Hot, right!? Yet Holm’s talented writing goes beyond writing sultry descriptions into truly complex and intense scenes throughout the novel. I imagine him writing many of these scenes, wondering if he realized the moment he wrote them just how brilliant they are?

Additionally, another unique aspect of this series is how Holms so easily and so naturally weaves in a bit of philosophical/social commentary.  It isn’t forced or out of place, but flows naturally within the storyline.  A key message The Big Reap is the concept of forgiveness.  While it isn’t pervasive, it clearly plays a role in Sam’s existence.

Sam, as a character, is vastly complex and tremendously well-developed. This novel in particular provides readers with a far deeper and intimate glimpse into his character. Sure, he’s a big, tough, brute of a man but, despite losing his soul, Sam hasn’t lost track of his human morals and beliefs.

By far, the best thing about this series is the fact that is crosses so many genres, nearly impossible to classify it into just one. While the supernatural aspect is present, Holm’s own history is in writing horror so there are elements of that genre that are present. Honestly, I don’t think there is a reader out there who wouldn’t appreciate the sheer brilliance contained within this series. Highly, highly recommended.

Frightful Friday: Carpathia by Matt Forbeck

Frightful Friday is a weekly meme in which I feature a particularly scary or chilling book that I’ve read that week. This week’s featured book is Carpathia by Matt Forbeck:

  • Paperback: 336 pages
  • Publisher: Angry Robot (February 28, 2012)
  • ISBN-10: 0857662023
  • Source: Personal copy

We all know the story of the Titanic right? In the spring of 1912, while making a voyage across the Atlantic, hits a iceberg and meets a tragic end. But what if that wasn’t the end of the tragedy?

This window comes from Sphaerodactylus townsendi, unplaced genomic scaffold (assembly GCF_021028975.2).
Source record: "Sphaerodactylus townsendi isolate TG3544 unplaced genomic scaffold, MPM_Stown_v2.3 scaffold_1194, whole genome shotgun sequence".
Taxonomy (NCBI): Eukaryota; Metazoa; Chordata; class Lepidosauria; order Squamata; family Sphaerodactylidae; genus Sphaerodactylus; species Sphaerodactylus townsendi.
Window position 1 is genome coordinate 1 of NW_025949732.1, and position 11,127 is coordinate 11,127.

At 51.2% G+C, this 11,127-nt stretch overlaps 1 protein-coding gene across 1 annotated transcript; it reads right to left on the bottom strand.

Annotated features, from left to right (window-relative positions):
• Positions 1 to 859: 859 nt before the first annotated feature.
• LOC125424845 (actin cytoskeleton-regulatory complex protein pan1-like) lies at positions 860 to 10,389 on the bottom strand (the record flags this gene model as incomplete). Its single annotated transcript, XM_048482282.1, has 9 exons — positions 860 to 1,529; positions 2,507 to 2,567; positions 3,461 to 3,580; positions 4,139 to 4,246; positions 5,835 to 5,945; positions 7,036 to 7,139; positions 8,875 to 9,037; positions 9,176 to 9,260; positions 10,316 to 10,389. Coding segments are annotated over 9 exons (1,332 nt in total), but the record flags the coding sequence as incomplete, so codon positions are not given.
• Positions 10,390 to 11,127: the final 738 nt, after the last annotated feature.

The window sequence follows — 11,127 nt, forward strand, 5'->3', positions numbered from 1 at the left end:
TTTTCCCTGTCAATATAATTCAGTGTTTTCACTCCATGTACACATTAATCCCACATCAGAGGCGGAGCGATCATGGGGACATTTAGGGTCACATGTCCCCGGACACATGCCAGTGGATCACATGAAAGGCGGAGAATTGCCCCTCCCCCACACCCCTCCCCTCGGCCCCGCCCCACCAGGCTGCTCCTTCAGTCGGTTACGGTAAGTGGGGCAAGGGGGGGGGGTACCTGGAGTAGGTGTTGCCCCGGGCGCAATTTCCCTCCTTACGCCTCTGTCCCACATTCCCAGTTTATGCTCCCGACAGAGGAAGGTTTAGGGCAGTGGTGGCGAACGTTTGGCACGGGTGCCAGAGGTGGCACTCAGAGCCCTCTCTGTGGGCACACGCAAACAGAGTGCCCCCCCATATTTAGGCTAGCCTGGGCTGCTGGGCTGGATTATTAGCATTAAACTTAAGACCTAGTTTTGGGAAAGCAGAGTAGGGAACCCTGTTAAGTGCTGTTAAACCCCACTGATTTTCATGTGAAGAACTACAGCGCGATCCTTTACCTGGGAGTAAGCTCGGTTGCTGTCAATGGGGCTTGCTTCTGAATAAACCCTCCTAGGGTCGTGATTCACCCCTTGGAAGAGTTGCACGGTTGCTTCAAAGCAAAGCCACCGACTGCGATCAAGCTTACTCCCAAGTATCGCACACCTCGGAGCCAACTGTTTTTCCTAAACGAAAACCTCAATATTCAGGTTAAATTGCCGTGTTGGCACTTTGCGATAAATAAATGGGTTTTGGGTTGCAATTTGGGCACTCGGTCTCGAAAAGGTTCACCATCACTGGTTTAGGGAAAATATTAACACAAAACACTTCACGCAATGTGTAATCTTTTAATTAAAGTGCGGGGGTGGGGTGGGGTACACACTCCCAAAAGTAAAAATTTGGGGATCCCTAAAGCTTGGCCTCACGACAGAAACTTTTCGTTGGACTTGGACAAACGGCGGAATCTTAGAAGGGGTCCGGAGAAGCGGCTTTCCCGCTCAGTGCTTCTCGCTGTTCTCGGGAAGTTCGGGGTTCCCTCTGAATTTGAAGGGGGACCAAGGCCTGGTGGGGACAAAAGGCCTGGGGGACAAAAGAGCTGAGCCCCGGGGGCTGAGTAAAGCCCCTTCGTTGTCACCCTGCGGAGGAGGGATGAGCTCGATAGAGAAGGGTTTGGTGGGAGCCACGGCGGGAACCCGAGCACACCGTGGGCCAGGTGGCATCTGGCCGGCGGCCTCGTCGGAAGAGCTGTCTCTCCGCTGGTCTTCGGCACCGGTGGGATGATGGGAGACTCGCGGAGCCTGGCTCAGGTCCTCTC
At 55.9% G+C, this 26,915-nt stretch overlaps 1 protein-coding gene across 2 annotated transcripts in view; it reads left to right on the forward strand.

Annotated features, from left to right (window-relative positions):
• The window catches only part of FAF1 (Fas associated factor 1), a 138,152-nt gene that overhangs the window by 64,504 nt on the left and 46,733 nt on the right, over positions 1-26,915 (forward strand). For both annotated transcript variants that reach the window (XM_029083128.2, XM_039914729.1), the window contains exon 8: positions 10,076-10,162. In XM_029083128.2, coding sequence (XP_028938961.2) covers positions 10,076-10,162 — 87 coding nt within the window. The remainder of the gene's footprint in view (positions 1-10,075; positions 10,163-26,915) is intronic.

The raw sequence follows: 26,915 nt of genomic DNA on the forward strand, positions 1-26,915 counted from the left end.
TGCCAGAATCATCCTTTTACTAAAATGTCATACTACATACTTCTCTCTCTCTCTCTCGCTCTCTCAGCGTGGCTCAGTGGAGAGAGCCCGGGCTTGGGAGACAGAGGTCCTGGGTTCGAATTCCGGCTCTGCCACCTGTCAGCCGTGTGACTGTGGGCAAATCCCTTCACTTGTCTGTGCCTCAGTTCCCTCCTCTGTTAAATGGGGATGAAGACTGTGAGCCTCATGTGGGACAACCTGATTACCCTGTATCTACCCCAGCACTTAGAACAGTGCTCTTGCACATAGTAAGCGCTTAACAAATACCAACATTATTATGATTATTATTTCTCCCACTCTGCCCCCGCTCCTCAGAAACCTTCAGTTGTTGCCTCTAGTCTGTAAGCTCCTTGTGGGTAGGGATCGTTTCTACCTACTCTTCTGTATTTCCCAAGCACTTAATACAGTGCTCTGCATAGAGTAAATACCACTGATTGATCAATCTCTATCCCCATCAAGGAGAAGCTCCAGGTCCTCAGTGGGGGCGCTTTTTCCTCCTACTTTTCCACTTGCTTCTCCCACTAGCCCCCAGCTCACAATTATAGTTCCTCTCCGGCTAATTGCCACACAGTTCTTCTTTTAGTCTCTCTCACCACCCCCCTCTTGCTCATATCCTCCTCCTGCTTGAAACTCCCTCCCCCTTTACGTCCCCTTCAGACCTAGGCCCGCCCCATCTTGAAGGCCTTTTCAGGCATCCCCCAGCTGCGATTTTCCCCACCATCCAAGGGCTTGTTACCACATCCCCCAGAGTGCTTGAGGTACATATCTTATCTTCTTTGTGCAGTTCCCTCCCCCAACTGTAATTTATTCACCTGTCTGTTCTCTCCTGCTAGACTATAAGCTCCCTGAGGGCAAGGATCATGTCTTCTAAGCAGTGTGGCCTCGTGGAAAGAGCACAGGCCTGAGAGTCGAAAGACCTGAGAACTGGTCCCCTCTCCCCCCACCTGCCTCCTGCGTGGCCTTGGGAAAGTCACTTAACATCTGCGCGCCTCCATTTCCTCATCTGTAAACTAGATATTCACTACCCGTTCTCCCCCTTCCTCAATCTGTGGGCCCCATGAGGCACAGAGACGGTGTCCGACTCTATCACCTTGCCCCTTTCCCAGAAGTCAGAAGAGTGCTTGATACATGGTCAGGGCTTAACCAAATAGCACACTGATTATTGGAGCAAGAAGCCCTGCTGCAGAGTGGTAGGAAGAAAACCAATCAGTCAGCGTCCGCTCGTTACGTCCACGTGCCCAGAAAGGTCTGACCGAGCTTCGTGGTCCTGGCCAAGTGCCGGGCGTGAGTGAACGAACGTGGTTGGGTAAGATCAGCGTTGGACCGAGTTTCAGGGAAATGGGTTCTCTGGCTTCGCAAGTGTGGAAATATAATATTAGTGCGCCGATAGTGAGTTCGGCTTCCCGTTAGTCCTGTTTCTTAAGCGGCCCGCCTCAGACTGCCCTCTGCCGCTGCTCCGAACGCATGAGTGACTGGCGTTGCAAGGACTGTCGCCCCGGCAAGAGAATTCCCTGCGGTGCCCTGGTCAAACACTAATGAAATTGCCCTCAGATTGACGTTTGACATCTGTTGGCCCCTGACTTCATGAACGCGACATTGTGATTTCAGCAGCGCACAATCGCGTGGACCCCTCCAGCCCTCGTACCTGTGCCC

Among those on the Titanic are Abe Holmwood, Quin Harker and Lucy Sewald, all bound for the United States to start new lives of their own. A bit of a love triangle exists between this trio; they have been friends forever, Abe and Lucy have been a couple for some time. Yet when the Titanic hits the iceberg, and their lives are in danger, Lucy can’t help but question her feelings for Quin.  Sounds a bit cliche I suppose, but we can’t have a story involving the Titanic without an element of love, right?

In Matt Forbeck’s Carpathia, the victims of the Titanic are rescued by the Carpathia. The survivors of the sinking of the Titanic believe the worst is over. Yet little do they know, their terror has just begun.  For within the cargo hold of the Carpathia are a group of savage creatures, thirsting for blood. This motley crew of vampires is on their way to the Old Country from the United States. Within them lies turmoil, disagreement lying in their decision to return “home.”

The vampires slink out of the ship’s cargo hold, attacking victims of the Titanic in the water, victims struggling for survival.  Those witnessing the attacks assume the culprits are sharks and while they feel remorse for those that are lost, their fate was determined for them. No one could survive any extended period of time in the frigid, choppy waters.